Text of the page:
Learning how to make the perfect cup of tea might take a few attempts, but it is well worth the effort. You’ll know just how to please the boss, keep your mother-in-law happy, and treat yourself to a satisfying cuppa whenever the mood strikes you.
This guide to making tea covers a simple fool-proof recipe that you can use for any teabags you find laying around. It also includes extra methods for making tea with loose leaf and getting the perfect results with green tea and other specialty teas.
Pop the kettle on and get the biscuits!
Method for Making the Perfect Cup of Tea
To make the perfect cup of tea, you will need 1 teabag, 1 mug, fresh water, a teaspoon, plus milk and sugar if you’d like (these aren’t essential).
Fresh water: it’s super important to use fresh water, don’t just re-boil water that has been sitting around in a kettle. Stale water creates stale tea.
Milk and sugar: you can use any milk you like, but semi skimmed dairy milk is the classic. White granulated sugar (or table sugar, for my American readers) is the most common choice, but you can swap this for a sweetener of your choice.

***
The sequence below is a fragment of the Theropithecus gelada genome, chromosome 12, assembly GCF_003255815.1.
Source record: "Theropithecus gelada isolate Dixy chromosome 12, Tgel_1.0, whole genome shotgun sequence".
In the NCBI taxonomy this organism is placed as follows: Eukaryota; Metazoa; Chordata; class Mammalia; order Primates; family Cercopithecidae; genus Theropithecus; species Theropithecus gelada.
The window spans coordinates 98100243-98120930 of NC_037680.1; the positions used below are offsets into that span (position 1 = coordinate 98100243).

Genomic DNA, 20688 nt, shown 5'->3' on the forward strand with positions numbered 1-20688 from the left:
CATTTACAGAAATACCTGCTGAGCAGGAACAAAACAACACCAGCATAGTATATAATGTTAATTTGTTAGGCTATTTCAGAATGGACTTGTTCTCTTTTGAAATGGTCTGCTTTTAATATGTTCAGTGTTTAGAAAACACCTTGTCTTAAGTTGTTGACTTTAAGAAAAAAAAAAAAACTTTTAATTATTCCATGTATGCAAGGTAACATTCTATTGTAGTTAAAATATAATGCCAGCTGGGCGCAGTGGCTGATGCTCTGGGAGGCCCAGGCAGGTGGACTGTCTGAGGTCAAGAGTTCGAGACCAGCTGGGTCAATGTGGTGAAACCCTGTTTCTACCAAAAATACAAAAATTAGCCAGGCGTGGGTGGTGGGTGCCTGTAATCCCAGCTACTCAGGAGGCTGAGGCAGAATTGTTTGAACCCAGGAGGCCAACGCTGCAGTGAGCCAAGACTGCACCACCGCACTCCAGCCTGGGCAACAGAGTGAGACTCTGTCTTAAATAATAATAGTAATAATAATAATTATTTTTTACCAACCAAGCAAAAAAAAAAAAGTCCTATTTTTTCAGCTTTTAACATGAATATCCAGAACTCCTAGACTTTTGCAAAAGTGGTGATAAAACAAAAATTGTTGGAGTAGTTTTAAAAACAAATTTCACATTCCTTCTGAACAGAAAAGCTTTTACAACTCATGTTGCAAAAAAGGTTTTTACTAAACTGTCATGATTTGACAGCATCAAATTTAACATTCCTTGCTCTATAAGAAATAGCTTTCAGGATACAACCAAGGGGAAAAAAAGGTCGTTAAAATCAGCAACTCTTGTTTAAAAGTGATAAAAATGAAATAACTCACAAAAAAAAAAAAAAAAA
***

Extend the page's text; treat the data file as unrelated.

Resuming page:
Here’s how to make the perfect cup of tea, according to a British tea lover:
- Boil your fresh water. Kettles are highly recommended, but boiling water on the stove will also suffice. I don’t recommend using the microwave for boiling water, as it can be a safety hazard.
- Remove the outer packaging of your teabag. You should be left with a sealed paper bag that has tea leaves inside. Place this inside your mug. If the bag has a piece of string and tag attached, this string should be dangled over the side.
- Once your water has reached a boil the kettle will switch off (or turn your stove off). Let the water stop bubbling for a few seconds, then pour the water into the mug over the teabag. Leave a small gap at the top of the mug, don’t fill it all the way to the brim.
- Set a timer for 3 minutes. You can stir the teabag or tug it around using the string – this will help water flow through it and allow the tea to brew. Do not squish, press or mash the teabag with your spoon, as this releases extra tannins that can lead to a bitter taste.